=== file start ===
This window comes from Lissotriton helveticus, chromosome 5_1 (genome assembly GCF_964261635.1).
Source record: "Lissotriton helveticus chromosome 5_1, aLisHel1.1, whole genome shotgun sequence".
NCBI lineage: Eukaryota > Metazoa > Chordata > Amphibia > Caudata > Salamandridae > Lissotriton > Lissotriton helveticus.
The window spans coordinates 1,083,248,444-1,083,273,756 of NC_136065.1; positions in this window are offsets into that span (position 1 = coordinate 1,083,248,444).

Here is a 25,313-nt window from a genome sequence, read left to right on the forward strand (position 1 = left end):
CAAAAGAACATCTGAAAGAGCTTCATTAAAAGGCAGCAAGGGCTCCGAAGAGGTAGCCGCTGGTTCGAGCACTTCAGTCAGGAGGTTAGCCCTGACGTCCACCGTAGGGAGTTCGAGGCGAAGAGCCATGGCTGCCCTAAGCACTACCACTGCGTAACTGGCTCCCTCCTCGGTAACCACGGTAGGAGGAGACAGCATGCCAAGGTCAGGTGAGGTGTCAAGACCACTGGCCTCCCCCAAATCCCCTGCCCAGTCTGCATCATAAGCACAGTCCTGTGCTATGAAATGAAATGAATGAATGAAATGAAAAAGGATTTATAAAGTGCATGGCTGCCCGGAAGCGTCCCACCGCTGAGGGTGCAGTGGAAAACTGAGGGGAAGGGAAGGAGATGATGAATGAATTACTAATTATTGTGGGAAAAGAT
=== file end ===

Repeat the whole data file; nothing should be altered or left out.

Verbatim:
This window comes from Lissotriton helveticus, chromosome 5_1 (genome assembly GCF_964261635.1).
Source record: "Lissotriton helveticus chromosome 5_1, aLisHel1.1, whole genome shotgun sequence".
NCBI lineage: Eukaryota > Metazoa > Chordata > Amphibia > Caudata > Salamandridae > Lissotriton > Lissotriton helveticus.
The window spans coordinates 1,083,248,444-1,083,273,756 of NC_136065.1; positions in this window are offsets into that span (position 1 = coordinate 1,083,248,444).

Here is a 25,313-nt window from a genome sequence, read left to right on the forward strand (position 1 = left end):
CAAAAGAACATCTGAAAGAGCTTCATTAAAAGGCAGCAAGGGCTCCGAAGAGGTAGCCGCTGGTTCGAGCACTTCAGTCAGGAGGTTAGCCCTGACGTCCACCGTAGGGAGTTCGAGGCGAAGAGCCATGGCTGCCCTAAGCACTACCACTGCGTAACTGGCTCCCTCCTCGGTAACCACGGTAGGAGGAGACAGCATGCCAAGGTCAGGTGAGGTGTCAAGACCACTGGCCTCCCCCAAATCCCCTGCCCAGTCTGCATCATAAGCACAGTCCTGTGCTATGAAATGAAATGAATGAATGAAATGAAAAAGGATTTATAAAGTGCATGGCTGCCCGGAAGCGTCCCACCGCTGAGGGTGCAGTGGAAAACTGAGGGGAAGGGAAGGAGATGATGAATGAATTACTAATTATTGTGGGAAAAGAT